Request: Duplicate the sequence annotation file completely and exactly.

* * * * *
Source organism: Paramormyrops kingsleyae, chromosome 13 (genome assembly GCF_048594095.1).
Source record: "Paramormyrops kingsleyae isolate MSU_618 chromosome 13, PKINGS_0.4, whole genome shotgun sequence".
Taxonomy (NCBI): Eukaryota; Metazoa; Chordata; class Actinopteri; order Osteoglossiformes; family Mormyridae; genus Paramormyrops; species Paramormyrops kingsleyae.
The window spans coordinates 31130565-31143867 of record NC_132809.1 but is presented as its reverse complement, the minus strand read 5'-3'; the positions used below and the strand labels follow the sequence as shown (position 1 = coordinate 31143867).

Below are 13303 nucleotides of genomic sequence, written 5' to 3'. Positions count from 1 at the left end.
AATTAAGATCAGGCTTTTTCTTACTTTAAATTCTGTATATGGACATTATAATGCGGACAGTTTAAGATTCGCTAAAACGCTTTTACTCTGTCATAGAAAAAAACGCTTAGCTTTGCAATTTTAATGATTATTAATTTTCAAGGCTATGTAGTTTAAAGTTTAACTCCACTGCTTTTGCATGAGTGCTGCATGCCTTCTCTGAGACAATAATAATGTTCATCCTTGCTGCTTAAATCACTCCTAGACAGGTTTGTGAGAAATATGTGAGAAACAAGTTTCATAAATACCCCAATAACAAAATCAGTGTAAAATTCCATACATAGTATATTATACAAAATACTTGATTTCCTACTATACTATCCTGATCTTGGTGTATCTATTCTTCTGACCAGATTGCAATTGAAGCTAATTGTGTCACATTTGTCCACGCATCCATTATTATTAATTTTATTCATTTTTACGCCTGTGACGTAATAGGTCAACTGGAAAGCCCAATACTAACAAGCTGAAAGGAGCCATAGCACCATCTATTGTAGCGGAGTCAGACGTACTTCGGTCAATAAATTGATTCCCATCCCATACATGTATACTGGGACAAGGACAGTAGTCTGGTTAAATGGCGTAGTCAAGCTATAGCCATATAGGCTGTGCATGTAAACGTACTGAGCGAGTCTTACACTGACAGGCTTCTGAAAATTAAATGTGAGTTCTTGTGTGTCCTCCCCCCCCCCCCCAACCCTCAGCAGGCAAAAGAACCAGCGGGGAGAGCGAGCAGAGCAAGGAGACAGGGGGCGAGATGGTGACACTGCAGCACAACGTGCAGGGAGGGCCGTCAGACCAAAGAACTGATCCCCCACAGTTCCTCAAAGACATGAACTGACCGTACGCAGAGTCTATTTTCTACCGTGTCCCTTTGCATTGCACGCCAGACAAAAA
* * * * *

Source organism: Paramormyrops kingsleyae, chromosome 13 (genome assembly GCF_048594095.1).
Source record: "Paramormyrops kingsleyae isolate MSU_618 chromosome 13, PKINGS_0.4, whole genome shotgun sequence".
Taxonomy (NCBI): Eukaryota; Metazoa; Chordata; class Actinopteri; order Osteoglossiformes; family Mormyridae; genus Paramormyrops; species Paramormyrops kingsleyae.
The window spans coordinates 31130565-31143867 of record NC_132809.1 but is presented as its reverse complement, the minus strand read 5'-3'; the positions used below and the strand labels follow the sequence as shown (position 1 = coordinate 31143867).

Below are 13303 nucleotides of genomic sequence, written 5' to 3'. Positions count from 1 at the left end.
AATTAAGATCAGGCTTTTTCTTACTTTAAATTCTGTATATGGACATTATAATGCGGACAGTTTAAGATTCGCTAAAACGCTTTTACTCTGTCATAGAAAAAAACGCTTAGCTTTGCAATTTTAATGATTATTAATTTTCAAGGCTATGTAGTTTAAAGTTTAACTCCACTGCTTTTGCATGAGTGCTGCATGCCTTCTCTGAGACAATAATAATGTTCATCCTTGCTGCTTAAATCACTCCTAGACAGGTTTGTGAGAAATATGTGAGAAACAAGTTTCATAAATACCCCAATAACAAAATCAGTGTAAAATTCCATACATAGTATATTATACAAAATACTTGATTTCCTACTATACTATCCTGATCTTGGTGTATCTATTCTTCTGACCAGATTGCAATTGAAGCTAATTGTGTCACATTTGTCCACGCATCCATTATTATTAATTTTATTCATTTTTACGCCTGTGACGTAATAGGTCAACTGGAAAGCCCAATACTAACAAGCTGAAAGGAGCCATAGCACCATCTATTGTAGCGGAGTCAGACGTACTTCGGTCAATAAATTGATTCCCATCCCATACATGTATACTGGGACAAGGACAGTAGTCTGGTTAAATGGCGTAGTCAAGCTATAGCCATATAGGCTGTGCATGTAAACGTACTGAGCGAGTCTTACACTGACAGGCTTCTGAAAATTAAATGTGAGTTCTTGTGTGTCCTCCCCCCCCCCCCCAACCCTCAGCAGGCAAAAGAACCAGCGGGGAGAGCGAGCAGAGCAAGGAGACAGGGGGCGAGATGGTGACACTGCAGCACAACGTGCAGGGAGGGCCGTCAGACCAAAGAACTGATCCCCCACAGTTCCTCAAAGACATGAACTGACCGTACGCAGAGTCTATTTTCTACCGTGTCCCTTTGCATTGCACGCCAGACAAAAA